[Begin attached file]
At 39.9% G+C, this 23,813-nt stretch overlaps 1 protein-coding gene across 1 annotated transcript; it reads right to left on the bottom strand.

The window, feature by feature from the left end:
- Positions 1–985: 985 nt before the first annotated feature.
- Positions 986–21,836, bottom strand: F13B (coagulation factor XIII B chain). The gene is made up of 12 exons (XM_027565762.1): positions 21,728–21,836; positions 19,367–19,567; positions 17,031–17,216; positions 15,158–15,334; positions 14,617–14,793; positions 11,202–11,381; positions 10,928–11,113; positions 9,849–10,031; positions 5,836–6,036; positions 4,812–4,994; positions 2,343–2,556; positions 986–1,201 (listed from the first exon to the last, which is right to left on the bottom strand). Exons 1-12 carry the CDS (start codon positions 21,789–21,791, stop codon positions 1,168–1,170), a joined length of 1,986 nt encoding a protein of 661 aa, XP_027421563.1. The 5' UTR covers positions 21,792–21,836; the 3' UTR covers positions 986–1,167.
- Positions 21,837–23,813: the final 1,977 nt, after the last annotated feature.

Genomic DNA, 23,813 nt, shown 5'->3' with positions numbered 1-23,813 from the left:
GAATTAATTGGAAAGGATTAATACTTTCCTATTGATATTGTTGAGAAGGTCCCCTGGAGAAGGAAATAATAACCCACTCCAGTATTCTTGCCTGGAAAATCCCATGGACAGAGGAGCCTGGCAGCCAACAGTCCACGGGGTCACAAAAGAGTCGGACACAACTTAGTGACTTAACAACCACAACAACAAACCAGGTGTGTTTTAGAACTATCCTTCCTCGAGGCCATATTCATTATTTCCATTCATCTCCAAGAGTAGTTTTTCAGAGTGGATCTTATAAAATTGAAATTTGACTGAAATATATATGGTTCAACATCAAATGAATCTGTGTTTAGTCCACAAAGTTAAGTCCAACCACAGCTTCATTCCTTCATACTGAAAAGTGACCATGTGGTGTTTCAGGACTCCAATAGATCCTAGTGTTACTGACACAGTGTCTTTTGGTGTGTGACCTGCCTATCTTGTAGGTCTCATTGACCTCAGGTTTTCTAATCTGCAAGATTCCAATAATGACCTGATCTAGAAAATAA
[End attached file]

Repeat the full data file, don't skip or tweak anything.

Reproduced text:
At 39.9% G+C, this 23,813-nt stretch overlaps 1 protein-coding gene across 1 annotated transcript; it reads right to left on the bottom strand.

The window, feature by feature from the left end:
- Positions 1–985: 985 nt before the first annotated feature.
- Positions 986–21,836, bottom strand: F13B (coagulation factor XIII B chain). The gene is made up of 12 exons (XM_027565762.1): positions 21,728–21,836; positions 19,367–19,567; positions 17,031–17,216; positions 15,158–15,334; positions 14,617–14,793; positions 11,202–11,381; positions 10,928–11,113; positions 9,849–10,031; positions 5,836–6,036; positions 4,812–4,994; positions 2,343–2,556; positions 986–1,201 (listed from the first exon to the last, which is right to left on the bottom strand). Exons 1-12 carry the CDS (start codon positions 21,789–21,791, stop codon positions 1,168–1,170), a joined length of 1,986 nt encoding a protein of 661 aa, XP_027421563.1. The 5' UTR covers positions 21,792–21,836; the 3' UTR covers positions 986–1,167.
- Positions 21,837–23,813: the final 1,977 nt, after the last annotated feature.

Genomic DNA, 23,813 nt, shown 5'->3' with positions numbered 1-23,813 from the left:
GAATTAATTGGAAAGGATTAATACTTTCCTATTGATATTGTTGAGAAGGTCCCCTGGAGAAGGAAATAATAACCCACTCCAGTATTCTTGCCTGGAAAATCCCATGGACAGAGGAGCCTGGCAGCCAACAGTCCACGGGGTCACAAAAGAGTCGGACACAACTTAGTGACTTAACAACCACAACAACAAACCAGGTGTGTTTTAGAACTATCCTTCCTCGAGGCCATATTCATTATTTCCATTCATCTCCAAGAGTAGTTTTTCAGAGTGGATCTTATAAAATTGAAATTTGACTGAAATATATATGGTTCAACATCAAATGAATCTGTGTTTAGTCCACAAAGTTAAGTCCAACCACAGCTTCATTCCTTCATACTGAAAAGTGACCATGTGGTGTTTCAGGACTCCAATAGATCCTAGTGTTACTGACACAGTGTCTTTTGGTGTGTGACCTGCCTATCTTGTAGGTCTCATTGACCTCAGGTTTTCTAATCTGCAAGATTCCAATAATGACCTGATCTAGAAAATAA